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Venezuela creditors committee again delays default decision

People queue to withdraw money from an ATM in Caracas on November 14, 2017, as Venezuela and PDVSA were declared by ratings agencies to be in "selective default" (AFP Photo/Federico PARRA)

New York (AFP) - A committee of Venezuelan creditors on Tuesday once again postponed a decision on whether state oil company PDVSA has defaulted on its debt, in the absence of sufficient information.

While the committee "works to obtain clear information regarding the timing of payments... (it) has resolved to postpone holding a binding vote on this question," it said in a statement.

The committee of the International Swaps and Derivatives Association (ISDA) is to reconvene Thursday to continue the discussion, and instructed market participants to submit any relevant information on PDVSA's payments.

The vote will determine whether creditors who hold insurance against a default -- credit default swaps -- can collect payment on those financial instruments.

The latest non-decision comes as Venezuela and PDVSA were declared by ratings agencies to be in "selective default" due to the late payments, and as the government initiated talks with creditors to restructure the country's estimated $150 billion in debt.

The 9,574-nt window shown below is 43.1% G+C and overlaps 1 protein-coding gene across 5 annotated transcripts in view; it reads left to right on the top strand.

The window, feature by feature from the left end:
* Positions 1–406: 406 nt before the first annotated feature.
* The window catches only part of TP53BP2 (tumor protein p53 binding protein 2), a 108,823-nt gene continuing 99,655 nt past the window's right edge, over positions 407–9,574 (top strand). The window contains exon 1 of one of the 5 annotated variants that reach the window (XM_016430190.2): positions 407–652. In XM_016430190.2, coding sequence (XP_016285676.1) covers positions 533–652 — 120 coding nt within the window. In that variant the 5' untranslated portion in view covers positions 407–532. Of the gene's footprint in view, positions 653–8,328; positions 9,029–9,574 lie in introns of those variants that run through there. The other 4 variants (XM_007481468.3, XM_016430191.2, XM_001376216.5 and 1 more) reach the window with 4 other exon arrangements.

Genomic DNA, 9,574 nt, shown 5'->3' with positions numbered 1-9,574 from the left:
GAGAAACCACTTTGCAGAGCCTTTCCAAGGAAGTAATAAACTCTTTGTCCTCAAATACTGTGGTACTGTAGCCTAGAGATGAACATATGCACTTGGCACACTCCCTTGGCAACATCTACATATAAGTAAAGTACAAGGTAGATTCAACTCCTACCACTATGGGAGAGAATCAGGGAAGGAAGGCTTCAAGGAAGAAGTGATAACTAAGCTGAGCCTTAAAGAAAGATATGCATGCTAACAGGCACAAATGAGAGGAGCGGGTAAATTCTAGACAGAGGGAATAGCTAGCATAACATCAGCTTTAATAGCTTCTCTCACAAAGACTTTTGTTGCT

A default declaration has come to be seen as almost inevitable as cash-strapped Venezuela is struggling to make the payments.

The government of President Nicolas Maduro called creditors to a meeting Monday to discuss restructuring payments on the debt of PDVSA and the government.

However, the brief meeting did not include any plan from Caracas. Another meeting was promised, but no date was given.

The group in New York -- the so-called Determinations Committee for the Americas, comprised of 15 financial firms -- met Friday and Monday but postponed the default decision both times.

The committee is next due to meet on Thursday at 2:00 pm (1900 GMT).

The Maduro government had said it would make a $1.2 billion payment on a PDVSA bond on November 2, but it was unclear if the funds ever reached creditors.

About 70 percent of Venezuelan bondholders are North American, according to government figures, while China and Russia also hold a large share.